¶ 38 Lawson, of course, does not reflect the public policy of Illinois. Nevertheless, given the existing case law regarding the innocent insured doctrine, Illinois courts' overall inclination to protect the insured, and the persuasive authority from other jurisdictions, we find that the innocent insured doctrine preserves coverage for Terpinas under these facts.

¶ 39 II. Severability Clause

¶ 40 The parties further dispute the effect of the severability clause and whether Tuzzolino's misrepresentation barred the severability clause from operating in the first place.[6] While we have already found that the innocent insured doctrine applies in this case, this issue warrants discussion as the trial court believed it could not partially rescind the contract because the contract was indivisible. In Illinois, the long-standing general rule has been that "rescission, if made, must be full, and embrace the entire contract." Bowen v. Schuler, 41 Ill. 192, 196 (1866). This rule, however, "does not apply to a contract of which the parts are so severable as to form independent contracts." Kaplan v. Keith, 60 Ill.App.3d 804, 808 (1978). Defendants thus argue the severability clause of the policy operates to form separate contracts. In determining whether a contract is divisible, as in other aspects of contract interpretation, a court attempts to effectuate the intent of the parties. Bjork v. Draper, 381 Ill.App.3d 528, 544 (2008). We therefore examine the language of the policy. See Gallagher, 226 Ill.2d at 233.

¶ 41 Defendants direct us to the severability clause, which states, "The particulars and statements contained in the APPLICATION will be construed as a separate agreement with and binding on each INSURED." According to defendants, the Illinois Supreme Court interpreted similar contractual language to "provide[] each insured with separate coverage, as if each were separately insured with a distinct policy." United States Fidelity & Guaranty Co. v. Globe Indemnity Co., 60 Ill.2d 295, 299 (1975). Plaintiff does not necessarily challenge this interpretation, but argues while "the clause creates separate agreements with each of [the insureds], " each of these separate agreements still "incorporat[es] the statements in the application, including the false one at issue in this case." Plaintiff cites no authority for this assertion and does not offer any explanation as to why the innocent insured doctrine would still not protect Terpinas under Warren.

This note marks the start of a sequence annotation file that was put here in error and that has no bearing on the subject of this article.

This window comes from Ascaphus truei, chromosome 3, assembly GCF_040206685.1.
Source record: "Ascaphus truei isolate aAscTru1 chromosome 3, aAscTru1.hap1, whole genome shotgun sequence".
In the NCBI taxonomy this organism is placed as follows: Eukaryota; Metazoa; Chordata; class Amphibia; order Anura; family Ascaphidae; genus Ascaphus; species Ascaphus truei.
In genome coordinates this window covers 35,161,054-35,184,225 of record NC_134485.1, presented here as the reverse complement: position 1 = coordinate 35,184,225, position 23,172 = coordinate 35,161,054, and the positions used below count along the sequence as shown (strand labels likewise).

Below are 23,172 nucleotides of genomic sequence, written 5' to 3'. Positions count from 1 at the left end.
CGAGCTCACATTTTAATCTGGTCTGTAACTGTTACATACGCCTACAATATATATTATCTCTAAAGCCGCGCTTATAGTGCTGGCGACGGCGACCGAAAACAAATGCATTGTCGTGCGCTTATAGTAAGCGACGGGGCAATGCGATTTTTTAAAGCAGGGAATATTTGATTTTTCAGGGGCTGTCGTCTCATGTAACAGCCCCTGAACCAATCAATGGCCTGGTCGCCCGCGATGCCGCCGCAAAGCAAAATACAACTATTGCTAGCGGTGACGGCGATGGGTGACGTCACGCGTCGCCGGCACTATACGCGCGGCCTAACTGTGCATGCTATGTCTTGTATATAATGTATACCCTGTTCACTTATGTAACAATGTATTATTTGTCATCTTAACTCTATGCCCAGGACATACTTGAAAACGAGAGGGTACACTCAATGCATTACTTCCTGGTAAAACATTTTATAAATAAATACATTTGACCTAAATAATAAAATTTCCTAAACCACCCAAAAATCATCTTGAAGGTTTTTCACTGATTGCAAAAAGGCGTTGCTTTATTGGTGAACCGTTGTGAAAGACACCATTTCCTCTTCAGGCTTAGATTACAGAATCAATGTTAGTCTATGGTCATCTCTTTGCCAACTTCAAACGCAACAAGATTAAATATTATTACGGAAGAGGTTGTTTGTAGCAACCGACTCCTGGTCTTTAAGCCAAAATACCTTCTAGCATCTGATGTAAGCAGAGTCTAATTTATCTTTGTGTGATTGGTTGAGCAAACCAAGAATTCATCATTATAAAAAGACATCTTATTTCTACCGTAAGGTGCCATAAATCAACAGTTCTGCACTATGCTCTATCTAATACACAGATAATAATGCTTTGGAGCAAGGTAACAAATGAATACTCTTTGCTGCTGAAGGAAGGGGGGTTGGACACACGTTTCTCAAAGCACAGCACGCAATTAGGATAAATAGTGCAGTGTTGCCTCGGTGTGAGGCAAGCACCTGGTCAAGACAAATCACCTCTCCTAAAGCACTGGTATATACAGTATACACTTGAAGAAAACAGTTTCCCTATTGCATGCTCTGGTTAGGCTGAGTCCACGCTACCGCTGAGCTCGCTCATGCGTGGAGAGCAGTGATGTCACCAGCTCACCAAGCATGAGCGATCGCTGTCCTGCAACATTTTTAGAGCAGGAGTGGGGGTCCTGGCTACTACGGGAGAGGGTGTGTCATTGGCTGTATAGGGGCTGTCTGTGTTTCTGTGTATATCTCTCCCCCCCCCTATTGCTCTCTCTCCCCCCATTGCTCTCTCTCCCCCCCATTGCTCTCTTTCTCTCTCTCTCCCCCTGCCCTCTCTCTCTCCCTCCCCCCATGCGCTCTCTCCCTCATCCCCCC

¶ 42 Moreover, plaintiff's argument necessarily presupposes that the severability clause split the contract into distinct agreements. This contradicts plaintiff's ultimate conclusion that the clause could not operate to cure any defect in the formation because "a material misrepresentation voids the entire policy, effectively preventing it from coming into existence as to any party." In any event, the latter assertion still relies on the mistaken belief that the policy was void ab initio. Because the misrepresentation did not void the policy ab initio, it follows that the severance clause still operated to create separate contracts until the contract is fully rescinded. See Coregis, 355 Ill.App.3d at 164-65.

¶ 43 Finally, it is important to note that the court in Warren did not consider whether the contract was severable in applying the innocent insured doctrine. See Warren, 71 Ill.App.3d at 627-29. By implication, this suggests that when applying the innocent insured doctrine, the court does not necessarily require a divisible contract in order to partially rescind a contract.

¶ 44 Accordingly, we find the severability clause operated to create separate and distinct contracts, allowing the trial court to partially rescind the contract. Further, even assuming the severability clause did not sever the contract, there is no indication from Warren that such is a requirement in applying the innocent insured doctrine.

¶ 45 CONCLUSION

¶ 46 For the foregoing reasons, the judgment of the circuit court of Cook County is reversed with judgment to be entered in accordance with the views expressed herein.